With a voice as bold, expansive and deeply hued as the Alaskan sky that blanketed her childhood, Rachele Lynae is an impressive new artist whose talent, drive and creative range are quickly distinguishing her from other country newcomers.
Possessing a voice and personality that leap through the speakers and command attention, Rachele makes her national debut with “Party ‘Til the Cows Come Home,” a rollicking party anthem that showcases her strong, supple vocals and inimitable style. The burgeoning hit is supported with a video shot by award-winning director Trey Fanjoy that shines a spotlight on Rachele’s self-assured performance skills and natural charisma in front of the camera.
Rachele admits her style is a fusion of her favorite sounds. “Obviously I’m a country rocker,” the 24-year-old says with a broad smile. “And I have a little bit of a bluesy voice so there’s a soulful thing that peeks its head out occasionally. Stylistically a lot of my songs are fun, sassy and empowering.”
Her voice reverberates with an emotional intensity reminiscent of Martina McBride’s best work, yet she’s also drawn comparisons to Jason Aldean because of her gutsy, go-for broke style and high octane live performances. Off stage, she has a sweet girl next door quality that endears her to fans, yet on stage she unleashes her passion for music and gives audiences a performance they can’t forget.
Rachele knew at an early age that she wanted to pursue a career in music and she wasn’t shy about stating her ambitions. “I always wanted to sing country music,” says the petite brunette, whose father is a commercial fisherman. “When I was 10, I remember sitting in my dad’s truck and saying, ‘Dad, we don’t have a lot of time. LeAnn Rimes was 13 when she released “Blue.” We don’t have time! We have to get on this!’”
By the time she was 10-years-old, Rachele had already been singing in church for five years and admits her identity as an artist has been shaped by her Alaskan upbringing. “There are a lot of really creative people in Kodiak because it’s such a different scene,” she says. “Alaska is full of all types of people. There are a lot of artists that paint or draw, and there are a lot of writers because people are inspired by the beauty. There wasn’t much of a professional music scene, but it was a good place to foster creativity. I grew up with that uninhabited space to be creative and grow my artistry.”
She began writing songs when she was 12-years-old, and by the time she was 17, she had hit the road and began gaining a reputation as a riveting live performer. “I was traveling and doing concerts up and down the west coast,” she says. “It was wonderful, a huge experience.”
Rachele moved to Nashville to attend Belmont University, the prestigious school that groomed such country notables as Josh Turner, Trisha Yearwood and Brad Paisley. Like many of the artists currently reigning on the country charts, Rachele honed her skills performing at some of Nashville’s famed honky tonks, including Tootsie’s Orchid Lounge. At the end of her senior year, she recorded a five-song EP that she shared with musician/manager, Jimmy Murphy. He was so impressed with her voice and the caliber of her songwriting that he shared Rachele’s music with his daughter, Jamie O’Neal. Known for such hits as “There Is No Arizona” and “When I Think About Angels,” O’Neal is a gifted singer/songwriter who has added producer to her resume in recent years. Jamie and Rachele immediately connected and began working on the young artist’s new project.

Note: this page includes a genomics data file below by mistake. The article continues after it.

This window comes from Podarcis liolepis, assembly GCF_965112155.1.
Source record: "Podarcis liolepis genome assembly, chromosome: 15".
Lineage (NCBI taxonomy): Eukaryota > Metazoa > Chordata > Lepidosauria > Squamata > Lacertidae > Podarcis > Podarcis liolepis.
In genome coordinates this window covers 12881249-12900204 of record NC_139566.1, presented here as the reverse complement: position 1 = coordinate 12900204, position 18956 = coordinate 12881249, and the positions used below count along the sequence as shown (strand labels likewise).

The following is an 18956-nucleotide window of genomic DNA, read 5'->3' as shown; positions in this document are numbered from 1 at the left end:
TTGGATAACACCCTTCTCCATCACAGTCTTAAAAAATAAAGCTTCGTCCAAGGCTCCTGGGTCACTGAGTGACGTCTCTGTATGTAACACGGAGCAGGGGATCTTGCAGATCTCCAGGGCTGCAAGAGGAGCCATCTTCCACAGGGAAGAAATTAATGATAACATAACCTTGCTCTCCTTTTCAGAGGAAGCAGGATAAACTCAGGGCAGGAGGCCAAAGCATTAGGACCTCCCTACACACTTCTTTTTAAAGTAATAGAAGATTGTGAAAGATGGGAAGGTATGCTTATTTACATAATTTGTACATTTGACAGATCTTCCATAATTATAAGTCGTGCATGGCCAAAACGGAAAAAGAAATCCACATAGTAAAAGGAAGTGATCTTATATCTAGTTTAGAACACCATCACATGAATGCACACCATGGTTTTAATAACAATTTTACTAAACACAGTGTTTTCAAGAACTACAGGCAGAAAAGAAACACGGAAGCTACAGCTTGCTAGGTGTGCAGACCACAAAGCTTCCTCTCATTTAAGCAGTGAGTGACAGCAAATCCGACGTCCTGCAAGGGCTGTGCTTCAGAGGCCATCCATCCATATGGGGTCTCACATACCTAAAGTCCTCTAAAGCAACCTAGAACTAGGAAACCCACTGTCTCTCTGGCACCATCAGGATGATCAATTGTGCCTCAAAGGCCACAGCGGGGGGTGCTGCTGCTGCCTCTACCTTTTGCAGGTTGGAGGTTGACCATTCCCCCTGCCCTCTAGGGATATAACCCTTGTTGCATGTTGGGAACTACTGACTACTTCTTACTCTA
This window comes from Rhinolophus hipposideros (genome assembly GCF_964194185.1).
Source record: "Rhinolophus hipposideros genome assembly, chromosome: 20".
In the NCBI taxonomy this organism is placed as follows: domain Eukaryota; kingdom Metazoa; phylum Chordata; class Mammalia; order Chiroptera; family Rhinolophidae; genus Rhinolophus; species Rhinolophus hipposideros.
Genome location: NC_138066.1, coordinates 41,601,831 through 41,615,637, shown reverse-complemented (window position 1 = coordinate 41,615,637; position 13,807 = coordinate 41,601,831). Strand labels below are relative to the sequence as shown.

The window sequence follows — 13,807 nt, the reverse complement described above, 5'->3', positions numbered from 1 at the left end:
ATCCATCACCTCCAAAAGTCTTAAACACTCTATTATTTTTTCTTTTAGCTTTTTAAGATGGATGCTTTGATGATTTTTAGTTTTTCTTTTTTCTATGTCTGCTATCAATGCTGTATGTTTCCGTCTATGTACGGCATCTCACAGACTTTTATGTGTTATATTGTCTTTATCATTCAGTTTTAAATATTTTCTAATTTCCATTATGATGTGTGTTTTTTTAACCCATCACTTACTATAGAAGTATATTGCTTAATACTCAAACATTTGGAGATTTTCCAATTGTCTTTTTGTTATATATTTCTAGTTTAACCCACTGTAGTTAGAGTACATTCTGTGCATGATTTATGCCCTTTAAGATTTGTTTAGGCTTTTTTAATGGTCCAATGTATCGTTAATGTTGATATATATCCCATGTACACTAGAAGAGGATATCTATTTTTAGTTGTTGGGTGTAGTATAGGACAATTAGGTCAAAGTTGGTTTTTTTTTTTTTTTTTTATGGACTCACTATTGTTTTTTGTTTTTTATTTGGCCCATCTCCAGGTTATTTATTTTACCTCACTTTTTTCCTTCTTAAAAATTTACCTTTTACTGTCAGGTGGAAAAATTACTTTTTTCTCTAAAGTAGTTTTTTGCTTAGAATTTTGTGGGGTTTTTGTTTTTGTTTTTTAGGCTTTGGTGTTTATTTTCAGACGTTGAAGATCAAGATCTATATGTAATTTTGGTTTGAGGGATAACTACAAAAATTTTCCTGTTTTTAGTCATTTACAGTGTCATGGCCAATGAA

“It’s been awesome,” Rachele says of working with O’Neal. “When I first came to her studio, I was so excited to be working with Jamie. I was a little intimidated at first, but she put me at ease the moment we met. We both like to belt it out, so musically, we connected immediately. She’s been a big influence on me as a vocalist and I couldn’t be more thrilled about the music we’re making together.”
Working with O’Neal, Rachele has crafted an impressive collection that showcases her depth and diversity as an artist. “Party ‘Til the Cows Come Home” is an all out party anthem that makes it impossible to sit still. Rachele penned the energetic romp with O’Neal, Murphy and hit Nashville tunesmith Stephanie Bentley whose credits include the Faith Hill smash “Breathe.”
Rachele, Murphy and O’Neal also teamed up to write the feisty anthem “Scar” with a lyric that is quick to tell an unworthy suitor exactly what he’s become—just a scar. “I don’t want to ever, in my music, make someone feel like they are the victim,” the strong-willed young entertainer explains. “Sometimes we are victimized, but I don’t want to ever put myself in a victim role. I want to put myself in a place of saying, ‘Okay you’ve done me wrong, but I’m fine. I’m going to move on.’ ‘Scar’ is an example of that.”
Whether she’s singing about healing, moving on or just having fun on a Saturday night, Rachele Lynae is an accomplished songwriter who knows how to bring emotional punch to any topic. Though she loves performing up tempo songs, she doesn’t shy away from exploring life’s more difficult moments. “I write what I know,” she says, “so my songs are going to reflect something that I’m going through or I have gone through or that one of my closest friends has gone through. It’s close enough so that I can feel it.”
Rachele also has a gift for taking people on the journey with her during her live performances. “On stage you get to go up there and live the songs,” she says. “It transcends you to a whole other place, and you get to take your audience with you. It’s almost like each song is its own little world, and you are inviting everyone to the party. It’s so cool to be able to go completely into that moment in a song. I love it!”